Special Ed Advocate Newsletter
Wrightslaw, our goals are to help you gain the information and skills
you need to navigate the confusing world of special education.
parents & schools disagree - advice from an independent educational
consultant; graduation & dropout rates for kids with disabilities;
learn about No Child Left Behind; facts about extended school year
(ESY); Pete & Pam Wrightslaw training programs in Florida and
1. When Parents and Schools Disagree by Ruth Heitin
Heitin, an independent educational consultant, describes common
areas of disagreement between parents and schools and offers suggestions
and strategies to handle these problems:
Dr. Heitin writes, "I often tell my clients that if my own
parents were alive, they would never understand what I do for
a living." Read When
Parents & Schools Disagree:
2. Graduation Rates for Kids with Disabilities Drop in NY
2002, the U. S. Department of Education reported that 57 percent
of children with disabilities graduated from high school with
a regular diploma and that the dropout for these students rate
was 29 percent. (Source: 23rd
Annual Report to Congress on Special Education, May 10, 2002).
When Dee Alpert, editor of the Special Ed Muckraker, looked at the numbers in New York, she discovered some disturbing information. "In 2001-2002, the number of disabled students who graduated from high school in New York declined 9.3 percent from the previous year, from 14,448 to 13,469."
decline was not publicly announced by New York State Education
Commissioner . . . who also neglected to make public disabled
students' scores on State-mandated exams, although the No Child
Left Behind Act and the State Department of Education regulations
require the state to report these scores."
learn more, read "9.3%
Drop in Graduation Rates for Kids with Disabilities"
by Dee Alpert.
3. Parent's Guide to No Child Left Behind
emphasizes accountability and teaching methods that
In A Parent's Guide to No Child Left Behind, Sue Heath teaches you about new requirements for teachers and paraprofessionals, school and school district report cards, annual testing in math and reading. You will also learn about new options for parents including transfers from failing schools and free supplemental services - tutoring, after-school programs and summer school.
learn about No Child Left Behind - how it applies to you, your
child, and your school - download A
Parent's Guide to No Child Left Behind at:
4. Learning About No Child Left Behind
No Child Left Behind Act will have a big impact on your child's
education. You need to learn about this new law, so we collected
resources to help you get started.
Child Left Behind Page:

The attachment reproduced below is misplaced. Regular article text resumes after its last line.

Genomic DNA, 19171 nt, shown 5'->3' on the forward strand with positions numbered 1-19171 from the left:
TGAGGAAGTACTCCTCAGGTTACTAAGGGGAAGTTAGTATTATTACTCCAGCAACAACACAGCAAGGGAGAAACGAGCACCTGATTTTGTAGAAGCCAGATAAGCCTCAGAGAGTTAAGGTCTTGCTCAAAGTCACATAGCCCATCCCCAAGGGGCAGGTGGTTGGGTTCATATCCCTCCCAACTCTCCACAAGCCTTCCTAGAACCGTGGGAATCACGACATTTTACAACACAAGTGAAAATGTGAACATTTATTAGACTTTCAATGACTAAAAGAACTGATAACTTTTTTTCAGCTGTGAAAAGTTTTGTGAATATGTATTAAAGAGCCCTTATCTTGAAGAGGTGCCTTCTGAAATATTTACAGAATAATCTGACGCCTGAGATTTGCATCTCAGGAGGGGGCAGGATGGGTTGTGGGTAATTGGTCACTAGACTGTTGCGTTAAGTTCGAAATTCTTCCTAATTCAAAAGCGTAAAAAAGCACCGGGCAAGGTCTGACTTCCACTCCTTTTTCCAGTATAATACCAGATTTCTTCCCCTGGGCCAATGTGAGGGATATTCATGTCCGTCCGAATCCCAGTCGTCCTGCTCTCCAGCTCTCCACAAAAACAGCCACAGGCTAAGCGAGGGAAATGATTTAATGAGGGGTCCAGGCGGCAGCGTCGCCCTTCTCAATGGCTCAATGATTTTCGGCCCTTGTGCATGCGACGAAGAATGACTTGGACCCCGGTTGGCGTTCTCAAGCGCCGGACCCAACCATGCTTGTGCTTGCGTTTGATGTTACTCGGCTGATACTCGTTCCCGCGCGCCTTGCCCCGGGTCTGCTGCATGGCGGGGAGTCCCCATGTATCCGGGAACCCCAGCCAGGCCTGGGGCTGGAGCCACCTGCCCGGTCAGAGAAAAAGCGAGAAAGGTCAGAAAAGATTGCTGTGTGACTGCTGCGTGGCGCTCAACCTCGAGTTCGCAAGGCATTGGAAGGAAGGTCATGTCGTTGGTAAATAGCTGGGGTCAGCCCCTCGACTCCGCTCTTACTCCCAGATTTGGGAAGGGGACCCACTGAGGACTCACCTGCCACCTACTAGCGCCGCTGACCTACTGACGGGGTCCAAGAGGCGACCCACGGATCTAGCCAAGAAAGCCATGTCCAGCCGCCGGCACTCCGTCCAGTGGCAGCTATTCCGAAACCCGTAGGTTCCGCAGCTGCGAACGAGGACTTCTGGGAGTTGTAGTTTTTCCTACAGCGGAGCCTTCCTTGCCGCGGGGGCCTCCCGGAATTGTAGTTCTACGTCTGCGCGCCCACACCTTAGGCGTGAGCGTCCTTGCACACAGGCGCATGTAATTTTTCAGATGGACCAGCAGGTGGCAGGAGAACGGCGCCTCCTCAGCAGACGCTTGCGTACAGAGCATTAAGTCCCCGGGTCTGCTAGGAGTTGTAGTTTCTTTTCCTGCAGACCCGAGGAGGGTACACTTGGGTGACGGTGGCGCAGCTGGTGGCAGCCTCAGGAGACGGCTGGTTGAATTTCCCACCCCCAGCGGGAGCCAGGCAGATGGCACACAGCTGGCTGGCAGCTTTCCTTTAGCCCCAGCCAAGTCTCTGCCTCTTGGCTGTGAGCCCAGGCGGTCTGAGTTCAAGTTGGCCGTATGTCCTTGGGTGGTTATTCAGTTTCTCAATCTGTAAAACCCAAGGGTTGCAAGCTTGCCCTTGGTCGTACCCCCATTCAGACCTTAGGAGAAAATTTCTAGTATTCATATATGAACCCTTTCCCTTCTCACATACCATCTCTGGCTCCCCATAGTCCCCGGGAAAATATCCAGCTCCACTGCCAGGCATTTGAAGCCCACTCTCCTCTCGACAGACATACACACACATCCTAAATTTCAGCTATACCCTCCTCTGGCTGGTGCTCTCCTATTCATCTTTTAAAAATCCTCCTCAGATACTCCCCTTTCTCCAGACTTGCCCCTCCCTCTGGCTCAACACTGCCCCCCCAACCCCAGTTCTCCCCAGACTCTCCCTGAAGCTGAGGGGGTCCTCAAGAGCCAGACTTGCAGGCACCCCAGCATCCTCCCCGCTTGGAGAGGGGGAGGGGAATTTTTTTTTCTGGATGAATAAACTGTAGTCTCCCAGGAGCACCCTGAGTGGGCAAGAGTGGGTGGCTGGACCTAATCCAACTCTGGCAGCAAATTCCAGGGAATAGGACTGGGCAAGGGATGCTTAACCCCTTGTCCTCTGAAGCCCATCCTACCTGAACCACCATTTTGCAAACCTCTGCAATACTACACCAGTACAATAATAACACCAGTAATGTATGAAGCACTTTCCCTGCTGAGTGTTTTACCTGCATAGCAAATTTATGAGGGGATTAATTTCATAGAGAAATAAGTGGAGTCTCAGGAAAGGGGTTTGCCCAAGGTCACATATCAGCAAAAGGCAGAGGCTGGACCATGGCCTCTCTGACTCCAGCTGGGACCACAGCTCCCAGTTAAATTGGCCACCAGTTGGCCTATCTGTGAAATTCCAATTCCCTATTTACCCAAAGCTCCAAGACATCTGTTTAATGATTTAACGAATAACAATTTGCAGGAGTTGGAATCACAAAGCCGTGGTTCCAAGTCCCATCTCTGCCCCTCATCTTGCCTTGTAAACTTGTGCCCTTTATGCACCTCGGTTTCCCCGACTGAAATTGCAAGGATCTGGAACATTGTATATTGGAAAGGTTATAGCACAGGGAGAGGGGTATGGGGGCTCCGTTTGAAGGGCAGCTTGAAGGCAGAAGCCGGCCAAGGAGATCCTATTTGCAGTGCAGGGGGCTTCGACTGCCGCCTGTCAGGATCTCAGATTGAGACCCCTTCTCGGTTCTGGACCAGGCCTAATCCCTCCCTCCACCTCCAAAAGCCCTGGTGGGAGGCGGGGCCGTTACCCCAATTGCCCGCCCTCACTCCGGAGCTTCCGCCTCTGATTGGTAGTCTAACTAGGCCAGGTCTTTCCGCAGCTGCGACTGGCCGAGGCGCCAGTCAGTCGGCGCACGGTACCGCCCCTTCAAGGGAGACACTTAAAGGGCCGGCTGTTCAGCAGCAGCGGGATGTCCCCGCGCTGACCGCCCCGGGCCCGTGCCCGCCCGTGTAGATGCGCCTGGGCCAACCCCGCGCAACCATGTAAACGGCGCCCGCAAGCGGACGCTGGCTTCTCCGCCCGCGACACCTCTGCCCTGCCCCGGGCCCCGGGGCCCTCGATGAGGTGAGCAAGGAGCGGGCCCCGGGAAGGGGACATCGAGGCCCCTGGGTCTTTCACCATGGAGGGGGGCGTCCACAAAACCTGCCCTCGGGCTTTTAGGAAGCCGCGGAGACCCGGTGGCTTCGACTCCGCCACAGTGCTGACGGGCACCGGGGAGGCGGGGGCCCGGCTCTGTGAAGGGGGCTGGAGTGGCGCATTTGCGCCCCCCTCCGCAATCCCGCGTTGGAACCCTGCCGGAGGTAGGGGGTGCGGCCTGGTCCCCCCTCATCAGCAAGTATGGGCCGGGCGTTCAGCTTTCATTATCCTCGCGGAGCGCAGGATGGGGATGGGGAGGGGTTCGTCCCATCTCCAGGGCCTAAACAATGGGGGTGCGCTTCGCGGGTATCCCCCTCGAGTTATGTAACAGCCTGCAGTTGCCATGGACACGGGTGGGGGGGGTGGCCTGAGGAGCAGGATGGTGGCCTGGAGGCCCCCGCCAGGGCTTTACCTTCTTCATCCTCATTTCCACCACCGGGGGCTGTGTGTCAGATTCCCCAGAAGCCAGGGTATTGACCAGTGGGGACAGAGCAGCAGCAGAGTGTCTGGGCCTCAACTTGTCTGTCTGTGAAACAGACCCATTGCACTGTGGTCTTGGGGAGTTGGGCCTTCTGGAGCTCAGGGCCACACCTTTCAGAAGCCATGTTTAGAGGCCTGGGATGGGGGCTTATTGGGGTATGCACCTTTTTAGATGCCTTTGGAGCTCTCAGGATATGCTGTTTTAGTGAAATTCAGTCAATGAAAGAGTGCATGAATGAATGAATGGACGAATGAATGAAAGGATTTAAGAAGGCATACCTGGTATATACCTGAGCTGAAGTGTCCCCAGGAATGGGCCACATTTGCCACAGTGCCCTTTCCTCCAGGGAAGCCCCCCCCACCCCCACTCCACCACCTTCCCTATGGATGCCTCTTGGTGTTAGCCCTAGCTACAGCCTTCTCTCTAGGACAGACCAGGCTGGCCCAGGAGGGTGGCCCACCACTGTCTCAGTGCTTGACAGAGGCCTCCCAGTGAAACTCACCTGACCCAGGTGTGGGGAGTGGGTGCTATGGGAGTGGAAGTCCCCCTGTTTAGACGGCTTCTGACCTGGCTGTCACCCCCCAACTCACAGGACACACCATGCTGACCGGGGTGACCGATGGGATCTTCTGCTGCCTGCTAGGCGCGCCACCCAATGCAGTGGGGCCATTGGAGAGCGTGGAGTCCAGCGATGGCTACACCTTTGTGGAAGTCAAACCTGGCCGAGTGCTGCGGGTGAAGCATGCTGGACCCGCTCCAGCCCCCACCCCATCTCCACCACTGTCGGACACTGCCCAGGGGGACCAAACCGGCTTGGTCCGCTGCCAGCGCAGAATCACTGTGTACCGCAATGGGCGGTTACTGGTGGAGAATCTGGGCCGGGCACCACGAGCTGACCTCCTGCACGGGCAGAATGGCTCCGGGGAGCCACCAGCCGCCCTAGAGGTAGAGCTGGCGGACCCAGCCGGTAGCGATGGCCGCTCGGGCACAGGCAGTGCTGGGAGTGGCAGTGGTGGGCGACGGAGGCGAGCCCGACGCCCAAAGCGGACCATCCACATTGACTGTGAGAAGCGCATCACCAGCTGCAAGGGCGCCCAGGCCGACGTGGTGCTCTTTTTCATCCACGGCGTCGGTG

Get Fact Sheets about Reading Achievement, Reading First, 21st Century Technology, State Standards, Getting Students Help, Measuring Progress, Good Teachers, School Safety, and other topics from U. S. Department of Education:
5. Hot Topic! Facts About Extended School Year (ESY)
Hot battles continue to arise about
extended school year services for kids with disabilities. If
you have questions about a legal issue (like Extended School Year
services), you need to do your own legal research
About Extended School Year will help you learn about
these issues. This page includes information about two ESY cases,
Daniel Lawyer v. Chesterfield and Reusch v.
6. Wrightslaw: Advocacy Training: May 2003
Boot Camp, special ed was occupying every worry cell in my brain.
Now that I have a road map, I worry less and accomplish more."
- Carolyn from Oklahoma
Knowledge is power. When you have information and skills, you will be a more effective advocate for your child. Our role is to help you gain knowledge so you can negotiate with the school on your child's behalf.
have never learned so much useful information at a workshop -
thank you for having a heart for kids and the head for the Law."
- Susan from Texas
and a one-day advocacy training program in Roanoke, Virginia.
Wrightslaw training programs focus on four areas: special education laws, rights & responsibilities; how to use the bell curve to measure progress & regression; SMART IEPs; and how to use tactics & strategies for effective advocacy.
attended your Boot Camp with two coworkers. We learned SO MUCH
in those two days! Your books could not be more helpful to anyone
who works with special education students." - Christie
We are now booking programs for 2004. To learn how you can bring Pete & Pam Wright to your community, please read our FAQs about Seminars.
7. Subscription & Contact Info
The Special Ed Advocate is a free online newsletter about special education legal and advocacy issues, cases, and tactics and strategies. Subscribers receive "alerts" about new cases, events, and special offers on Wrightslaw books.